Dr. Paula Watt, director of the Sullivan Center, explained, “The benefit of a mobile clinic is twofold: it allows the center to effectively reach underserved communities and demonstrate to Clemson students the unique challenges in the care of vulnerable patients. We did immeasurable homework on what we wanted, because this will be a rolling billboard for Clemson University and the outreach it provides,” Watt said. “This vehicle is truly a dream come true for me and our staff.”
“I think we’ve all dreamed of using solar power in this way for a long time, but the technology is finally at a stage where it can be useful,” said Dr. Anita Chambers, President and CEO of Odulair. “Mobile clinics are required to sit in farm fields or other remote locations for eight or more hours a day, so the use of solar power is a huge improvement. Eliminating the generator as the power source eliminates the noise, vibration, and noxious unhealthy fumes; it also significantly reduces the mobile clinic maintenance and annual operations costs.”
The revolutionary mobile clinic by Odulair was made possible by support from the State of South Carolina led by Senator Thomas Alexander (R). Alexander regularly champions outreach and access to care for underserved populations, and he said he hopes the Sullivan Center will become the model for other organizations who wish to pursue the evolution of health care through the empowerment of an individual in their own health.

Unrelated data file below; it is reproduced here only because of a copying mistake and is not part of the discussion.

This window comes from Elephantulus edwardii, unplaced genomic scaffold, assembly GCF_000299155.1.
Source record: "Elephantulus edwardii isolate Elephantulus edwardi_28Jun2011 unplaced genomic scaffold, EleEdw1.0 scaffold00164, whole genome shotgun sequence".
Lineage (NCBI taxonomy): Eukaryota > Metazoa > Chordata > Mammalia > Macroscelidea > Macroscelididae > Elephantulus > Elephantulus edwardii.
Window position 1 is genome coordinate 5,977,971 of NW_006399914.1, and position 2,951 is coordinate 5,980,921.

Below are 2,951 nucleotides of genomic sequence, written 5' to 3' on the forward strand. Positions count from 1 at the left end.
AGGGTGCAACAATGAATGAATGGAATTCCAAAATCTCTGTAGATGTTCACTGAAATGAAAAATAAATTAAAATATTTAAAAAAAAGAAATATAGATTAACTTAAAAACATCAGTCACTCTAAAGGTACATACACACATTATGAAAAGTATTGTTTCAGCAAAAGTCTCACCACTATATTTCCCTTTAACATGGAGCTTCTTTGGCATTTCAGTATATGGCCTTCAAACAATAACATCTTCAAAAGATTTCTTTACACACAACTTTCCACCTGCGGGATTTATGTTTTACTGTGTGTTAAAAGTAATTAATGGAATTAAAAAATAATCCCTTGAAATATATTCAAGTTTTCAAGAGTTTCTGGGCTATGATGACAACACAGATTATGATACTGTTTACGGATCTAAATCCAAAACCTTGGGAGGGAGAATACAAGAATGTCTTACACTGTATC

“It’s critical that the state make it possible for organizations like the Sullivan Center to bring health care to folks who need it most,” Alexander said. “The state should support any mission that leads to better health outcomes, and the preventative and educational components provided by mobile clinics have proven time and again to do just that.”
Watt said she is ready to take that mission and literally roll with it, preferably up a steep hill or down a muddy path upon which no other mobile unit can reliably tread. “Our educational mission is to see students truly embody the Clemson determined spirit due to these experiences,” Watt said. “They will rise to the challenges faced by the individuals this clinic serves and lead the way to improved health care across our state and beyond.”
The Odulair 100% Solar Powered Mobile Clinic is one of many “world’s first products” from the United States based manufacturer of mobile clinics. Most recently, these include the world’s first Mobile Dialysis Unit and the world’s first patent-pending Ebola Patient BioContainment Unit. Odulair continues to break barriers leading to more efficient, effective, and robust mobile clinics for the delivery of healthcare to underserved communities.
Odulair founder and Fielding Graduate University Institute for Social Innovation Fellow Dr. Anita Chambers initiated the Mobile Clinics for Africa Program in 2012 in an effort to provide high quality, country specific custom mobile clinics to emerging nations at an affordable cost. To date, Odulair has designed mobile clinics to deliver healthcare for more than 40 medical specialties housed in platforms ranging from 30-foot (9 meter) highly mobile 4x4 truck-based clinics to 53-foot (16 meter) double expandable trailers. The Mobile Clinics for Africa Program creates collaboration between local African businesses and Odulair as the local businesses provide components for incorporation into the mobile clinics, which are then utilized to deliver healthcare within the country. This unique model of collaboration for the development of medical vehicles was developed by Dr. Chambers in an effort to stimulate both the economy of the recipient African country as well as small businesses in the United States.